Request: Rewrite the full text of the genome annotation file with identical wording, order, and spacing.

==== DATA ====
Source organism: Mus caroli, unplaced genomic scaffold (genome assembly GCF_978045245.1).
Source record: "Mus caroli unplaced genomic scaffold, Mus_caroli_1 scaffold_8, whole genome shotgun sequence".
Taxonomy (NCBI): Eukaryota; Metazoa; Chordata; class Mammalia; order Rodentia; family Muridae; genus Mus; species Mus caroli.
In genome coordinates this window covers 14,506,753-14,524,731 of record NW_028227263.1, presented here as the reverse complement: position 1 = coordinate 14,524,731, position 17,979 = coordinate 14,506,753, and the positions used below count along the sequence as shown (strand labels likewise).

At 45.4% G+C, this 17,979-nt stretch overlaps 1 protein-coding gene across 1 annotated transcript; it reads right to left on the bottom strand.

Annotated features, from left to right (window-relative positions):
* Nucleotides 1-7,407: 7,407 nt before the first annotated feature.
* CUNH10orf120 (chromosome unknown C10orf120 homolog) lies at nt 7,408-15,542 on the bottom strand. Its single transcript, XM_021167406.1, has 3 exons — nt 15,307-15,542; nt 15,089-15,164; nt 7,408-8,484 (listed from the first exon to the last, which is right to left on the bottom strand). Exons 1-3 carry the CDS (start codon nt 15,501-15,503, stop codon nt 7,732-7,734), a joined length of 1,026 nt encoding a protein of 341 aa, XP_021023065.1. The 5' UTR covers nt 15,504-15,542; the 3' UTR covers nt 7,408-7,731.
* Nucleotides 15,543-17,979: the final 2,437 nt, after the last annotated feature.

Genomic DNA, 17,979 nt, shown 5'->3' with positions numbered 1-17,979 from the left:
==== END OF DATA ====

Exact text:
Source organism: Mus caroli, unplaced genomic scaffold (genome assembly GCF_978045245.1).
Source record: "Mus caroli unplaced genomic scaffold, Mus_caroli_1 scaffold_8, whole genome shotgun sequence".
Taxonomy (NCBI): Eukaryota; Metazoa; Chordata; class Mammalia; order Rodentia; family Muridae; genus Mus; species Mus caroli.
In genome coordinates this window covers 14,506,753-14,524,731 of record NW_028227263.1, presented here as the reverse complement: position 1 = coordinate 14,524,731, position 17,979 = coordinate 14,506,753, and the positions used below count along the sequence as shown (strand labels likewise).

At 45.4% G+C, this 17,979-nt stretch overlaps 1 protein-coding gene across 1 annotated transcript; it reads right to left on the bottom strand.

Annotated features, from left to right (window-relative positions):
* Nucleotides 1-7,407: 7,407 nt before the first annotated feature.
* CUNH10orf120 (chromosome unknown C10orf120 homolog) lies at nt 7,408-15,542 on the bottom strand. Its single transcript, XM_021167406.1, has 3 exons — nt 15,307-15,542; nt 15,089-15,164; nt 7,408-8,484 (listed from the first exon to the last, which is right to left on the bottom strand). Exons 1-3 carry the CDS (start codon nt 15,501-15,503, stop codon nt 7,732-7,734), a joined length of 1,026 nt encoding a protein of 341 aa, XP_021023065.1. The 5' UTR covers nt 15,504-15,542; the 3' UTR covers nt 7,408-7,731.
* Nucleotides 15,543-17,979: the final 2,437 nt, after the last annotated feature.

Genomic DNA, 17,979 nt, shown 5'->3' with positions numbered 1-17,979 from the left: